The next three points all kind of revolve around a deeper question of who should write about what in the first place. There are valid arguments to be made about how it can be problematic when, for example, white people write about racism, or men write about sexism– just in general, no matter how “good” the writing is. That’s maybe a longer post, but the point I’m trying to make here is largely a contextual one: when we’re talking about creeping fascism, it’s going to take as large a chorus as we can muster to push back; it’s just that that speaking up process needs to be done carefully and intentionally. It’s hard. It’s very easy to do poorly. Figuring out how to do it well takes experience, and community, and critical self-reflection, but it is possible. The next few points offer a few thoughts on that.

2. What is Your Story to Tell? How Does it Connect?
Not every poem about war has to be from the perspective of a soldier. Not every poem about human trafficking has to be from the perspective of someone being trafficked. These may be the easiest entry points, and some writers can indeed speak from those perspectives because they have the life experience to back it up. But not everyone does– and part of being a writer is figuring out how to speak up without speaking for or over others. What identities do you hold? What is your story? How does it connect to the issue you’re writing about? It may or may not be an obvious connection.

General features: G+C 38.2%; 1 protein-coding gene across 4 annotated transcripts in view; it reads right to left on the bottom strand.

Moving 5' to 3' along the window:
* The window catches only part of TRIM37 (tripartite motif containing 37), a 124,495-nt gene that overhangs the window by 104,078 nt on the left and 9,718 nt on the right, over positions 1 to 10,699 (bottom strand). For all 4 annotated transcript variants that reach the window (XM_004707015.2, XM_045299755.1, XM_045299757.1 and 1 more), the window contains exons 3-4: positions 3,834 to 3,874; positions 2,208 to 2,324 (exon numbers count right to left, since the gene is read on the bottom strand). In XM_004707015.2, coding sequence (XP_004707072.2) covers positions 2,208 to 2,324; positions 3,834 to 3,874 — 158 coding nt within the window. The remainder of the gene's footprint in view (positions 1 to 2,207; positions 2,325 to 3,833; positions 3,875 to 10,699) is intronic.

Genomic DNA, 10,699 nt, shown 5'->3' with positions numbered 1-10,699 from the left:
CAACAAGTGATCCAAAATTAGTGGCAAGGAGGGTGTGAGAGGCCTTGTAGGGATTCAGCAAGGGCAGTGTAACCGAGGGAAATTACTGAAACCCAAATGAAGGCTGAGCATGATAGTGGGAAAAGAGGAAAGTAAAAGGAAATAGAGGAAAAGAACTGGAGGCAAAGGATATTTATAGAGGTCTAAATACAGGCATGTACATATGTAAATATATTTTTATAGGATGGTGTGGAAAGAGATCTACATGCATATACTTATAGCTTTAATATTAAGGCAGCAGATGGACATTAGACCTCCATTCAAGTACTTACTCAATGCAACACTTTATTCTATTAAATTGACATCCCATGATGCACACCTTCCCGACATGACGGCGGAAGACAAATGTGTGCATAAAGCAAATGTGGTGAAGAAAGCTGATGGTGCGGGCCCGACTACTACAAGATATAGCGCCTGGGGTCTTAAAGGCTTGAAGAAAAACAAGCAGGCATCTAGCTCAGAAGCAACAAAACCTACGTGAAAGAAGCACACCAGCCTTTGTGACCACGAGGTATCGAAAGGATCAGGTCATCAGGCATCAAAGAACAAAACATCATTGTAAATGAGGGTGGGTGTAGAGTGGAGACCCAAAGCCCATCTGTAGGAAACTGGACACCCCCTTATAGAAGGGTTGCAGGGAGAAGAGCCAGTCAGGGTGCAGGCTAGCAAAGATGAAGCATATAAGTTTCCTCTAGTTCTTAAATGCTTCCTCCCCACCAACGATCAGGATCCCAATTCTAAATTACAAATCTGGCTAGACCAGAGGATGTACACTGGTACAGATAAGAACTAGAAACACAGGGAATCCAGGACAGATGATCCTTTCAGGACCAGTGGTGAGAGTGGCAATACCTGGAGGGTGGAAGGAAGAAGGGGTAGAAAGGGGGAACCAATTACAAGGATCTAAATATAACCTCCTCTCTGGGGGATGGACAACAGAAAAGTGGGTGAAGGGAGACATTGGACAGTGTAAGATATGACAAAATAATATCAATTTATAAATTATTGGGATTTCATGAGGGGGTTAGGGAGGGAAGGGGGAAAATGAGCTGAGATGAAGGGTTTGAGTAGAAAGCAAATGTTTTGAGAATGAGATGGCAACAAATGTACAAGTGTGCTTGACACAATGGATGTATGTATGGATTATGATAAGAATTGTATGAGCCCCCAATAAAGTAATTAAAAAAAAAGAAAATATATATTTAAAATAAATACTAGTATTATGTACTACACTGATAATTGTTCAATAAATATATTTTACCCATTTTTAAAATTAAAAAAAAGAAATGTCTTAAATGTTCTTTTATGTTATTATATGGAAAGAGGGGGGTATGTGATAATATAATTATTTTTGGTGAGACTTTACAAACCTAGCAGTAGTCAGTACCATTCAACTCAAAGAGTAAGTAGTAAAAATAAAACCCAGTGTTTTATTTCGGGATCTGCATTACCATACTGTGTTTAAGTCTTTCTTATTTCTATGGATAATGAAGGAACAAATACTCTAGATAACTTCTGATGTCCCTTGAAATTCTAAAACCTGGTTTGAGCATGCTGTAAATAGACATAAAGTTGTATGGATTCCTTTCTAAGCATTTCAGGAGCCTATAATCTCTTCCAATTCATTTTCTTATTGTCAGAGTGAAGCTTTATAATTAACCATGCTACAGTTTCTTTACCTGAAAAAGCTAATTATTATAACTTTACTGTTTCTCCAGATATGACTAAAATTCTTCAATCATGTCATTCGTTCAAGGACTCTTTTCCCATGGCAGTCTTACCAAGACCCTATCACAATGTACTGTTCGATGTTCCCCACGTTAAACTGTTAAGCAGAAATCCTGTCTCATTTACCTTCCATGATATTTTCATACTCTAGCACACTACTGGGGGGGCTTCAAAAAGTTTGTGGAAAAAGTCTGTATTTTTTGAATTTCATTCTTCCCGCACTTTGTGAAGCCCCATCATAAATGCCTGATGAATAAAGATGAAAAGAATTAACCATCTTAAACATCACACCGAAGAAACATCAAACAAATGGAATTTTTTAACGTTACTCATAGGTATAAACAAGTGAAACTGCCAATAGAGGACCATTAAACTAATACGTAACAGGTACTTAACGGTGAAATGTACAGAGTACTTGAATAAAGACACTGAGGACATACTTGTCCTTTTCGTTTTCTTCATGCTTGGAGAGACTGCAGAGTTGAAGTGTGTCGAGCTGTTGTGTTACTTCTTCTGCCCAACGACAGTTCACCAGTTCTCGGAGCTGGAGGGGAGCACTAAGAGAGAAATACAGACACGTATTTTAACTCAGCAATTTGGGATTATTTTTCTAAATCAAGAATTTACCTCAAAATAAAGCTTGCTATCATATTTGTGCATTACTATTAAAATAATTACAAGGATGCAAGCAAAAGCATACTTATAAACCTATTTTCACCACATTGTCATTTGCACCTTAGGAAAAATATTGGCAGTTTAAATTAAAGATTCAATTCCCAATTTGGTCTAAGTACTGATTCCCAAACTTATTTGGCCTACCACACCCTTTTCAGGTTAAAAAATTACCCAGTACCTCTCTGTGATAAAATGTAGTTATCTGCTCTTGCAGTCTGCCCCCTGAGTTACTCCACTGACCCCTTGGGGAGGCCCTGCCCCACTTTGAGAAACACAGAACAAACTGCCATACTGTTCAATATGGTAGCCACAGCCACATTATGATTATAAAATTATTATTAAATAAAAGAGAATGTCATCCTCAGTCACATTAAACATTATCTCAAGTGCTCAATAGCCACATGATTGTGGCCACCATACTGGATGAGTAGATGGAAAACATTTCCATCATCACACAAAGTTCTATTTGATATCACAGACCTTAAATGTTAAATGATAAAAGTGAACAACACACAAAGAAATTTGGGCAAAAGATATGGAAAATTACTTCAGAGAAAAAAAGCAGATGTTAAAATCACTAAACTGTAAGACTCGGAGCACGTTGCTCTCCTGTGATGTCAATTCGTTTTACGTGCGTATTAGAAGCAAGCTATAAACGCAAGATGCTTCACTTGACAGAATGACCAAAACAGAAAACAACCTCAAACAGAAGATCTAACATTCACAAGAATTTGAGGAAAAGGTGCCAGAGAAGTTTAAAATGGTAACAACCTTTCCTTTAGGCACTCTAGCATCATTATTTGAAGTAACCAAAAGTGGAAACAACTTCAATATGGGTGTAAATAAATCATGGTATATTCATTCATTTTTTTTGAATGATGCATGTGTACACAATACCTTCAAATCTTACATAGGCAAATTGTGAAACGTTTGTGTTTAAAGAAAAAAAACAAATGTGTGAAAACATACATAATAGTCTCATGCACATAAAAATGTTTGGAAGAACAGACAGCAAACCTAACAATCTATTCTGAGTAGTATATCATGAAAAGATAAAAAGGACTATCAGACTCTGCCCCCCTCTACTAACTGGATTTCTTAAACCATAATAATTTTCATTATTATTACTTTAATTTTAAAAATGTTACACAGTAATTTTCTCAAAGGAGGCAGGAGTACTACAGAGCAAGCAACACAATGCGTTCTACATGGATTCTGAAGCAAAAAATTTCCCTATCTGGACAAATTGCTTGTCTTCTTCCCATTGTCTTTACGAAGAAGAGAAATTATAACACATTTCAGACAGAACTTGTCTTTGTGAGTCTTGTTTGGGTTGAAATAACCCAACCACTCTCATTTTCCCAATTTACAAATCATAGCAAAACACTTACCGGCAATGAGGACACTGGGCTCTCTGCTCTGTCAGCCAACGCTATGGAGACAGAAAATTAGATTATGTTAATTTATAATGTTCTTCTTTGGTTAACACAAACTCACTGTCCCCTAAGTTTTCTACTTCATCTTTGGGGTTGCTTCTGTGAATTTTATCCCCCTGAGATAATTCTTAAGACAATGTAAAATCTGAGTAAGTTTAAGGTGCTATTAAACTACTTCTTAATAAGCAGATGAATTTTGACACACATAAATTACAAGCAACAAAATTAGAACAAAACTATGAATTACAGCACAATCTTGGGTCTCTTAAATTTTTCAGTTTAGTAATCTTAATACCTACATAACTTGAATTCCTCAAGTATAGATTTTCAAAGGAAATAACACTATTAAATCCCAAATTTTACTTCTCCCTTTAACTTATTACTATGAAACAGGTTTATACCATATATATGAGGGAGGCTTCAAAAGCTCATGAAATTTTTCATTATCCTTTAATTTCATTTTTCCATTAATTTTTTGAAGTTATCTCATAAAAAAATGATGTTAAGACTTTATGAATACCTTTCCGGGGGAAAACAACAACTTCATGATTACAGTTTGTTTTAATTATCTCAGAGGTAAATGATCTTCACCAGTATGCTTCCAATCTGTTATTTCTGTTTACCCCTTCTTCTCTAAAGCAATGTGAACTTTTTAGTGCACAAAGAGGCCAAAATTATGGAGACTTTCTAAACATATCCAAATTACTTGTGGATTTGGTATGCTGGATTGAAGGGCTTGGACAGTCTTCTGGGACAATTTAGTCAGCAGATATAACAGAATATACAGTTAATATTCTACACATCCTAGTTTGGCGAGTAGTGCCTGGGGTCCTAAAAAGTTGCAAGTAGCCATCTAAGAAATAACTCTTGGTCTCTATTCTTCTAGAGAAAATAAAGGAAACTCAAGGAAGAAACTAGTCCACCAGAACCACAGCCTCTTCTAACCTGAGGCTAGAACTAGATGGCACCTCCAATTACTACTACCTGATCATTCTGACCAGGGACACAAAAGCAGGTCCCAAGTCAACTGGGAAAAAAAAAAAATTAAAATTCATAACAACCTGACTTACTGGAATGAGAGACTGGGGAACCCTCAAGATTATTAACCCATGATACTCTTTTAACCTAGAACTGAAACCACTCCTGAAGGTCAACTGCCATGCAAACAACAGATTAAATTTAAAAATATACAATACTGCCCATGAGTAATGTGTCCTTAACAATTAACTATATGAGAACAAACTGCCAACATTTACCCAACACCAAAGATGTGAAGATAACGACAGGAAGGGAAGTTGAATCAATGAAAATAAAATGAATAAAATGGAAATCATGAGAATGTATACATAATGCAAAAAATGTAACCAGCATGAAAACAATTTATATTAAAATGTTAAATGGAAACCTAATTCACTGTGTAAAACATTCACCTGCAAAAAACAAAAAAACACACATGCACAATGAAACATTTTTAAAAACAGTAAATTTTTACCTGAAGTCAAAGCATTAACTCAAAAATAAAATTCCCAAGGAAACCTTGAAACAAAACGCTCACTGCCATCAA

This can be as simple as: rather than writing about what it’s like in a camp set up for children separated from their parents at the border, you write about the moment you read that story in the newspaper– where are you? What is your body’s reaction? What does it make you think about? You still get to signal boost the information and spread the word, but you’re telling your own story. And sure, a poem about reading the newspaper may not be super engaging; but that same basic framework can be pushed into more creative places.

3. Make Appropriate Connections
One reason why poetry is valuable is because it’s a space where we can connect ideas and experiences that don’t always get connected. That process of juxtaposition can highlight new truths about those ideas and experiences. For example, I wrote a poem about my family, Japanese internment, and the current refugee crisis; it’s not a one-to-one, linear relationship between issues, but there are important historical and contextual connections we can make to help us understand what’s going on.

While this relates to the previous point about figuring out how your story intersects with the issue you’re writing about, it also highlights a potential danger: not every connection is appropriate. For example, a poem that compares being bullied for wearing glasses to slavery or the Holocaust would not be appropriate. That’s an extreme example, but more subtle examples pop up all the time. The point here is that there’s a way to make connections without saying “X is exactly like Y” or “I fully understand this horror because I experienced this other thing.” When in doubt, ask others for feedback.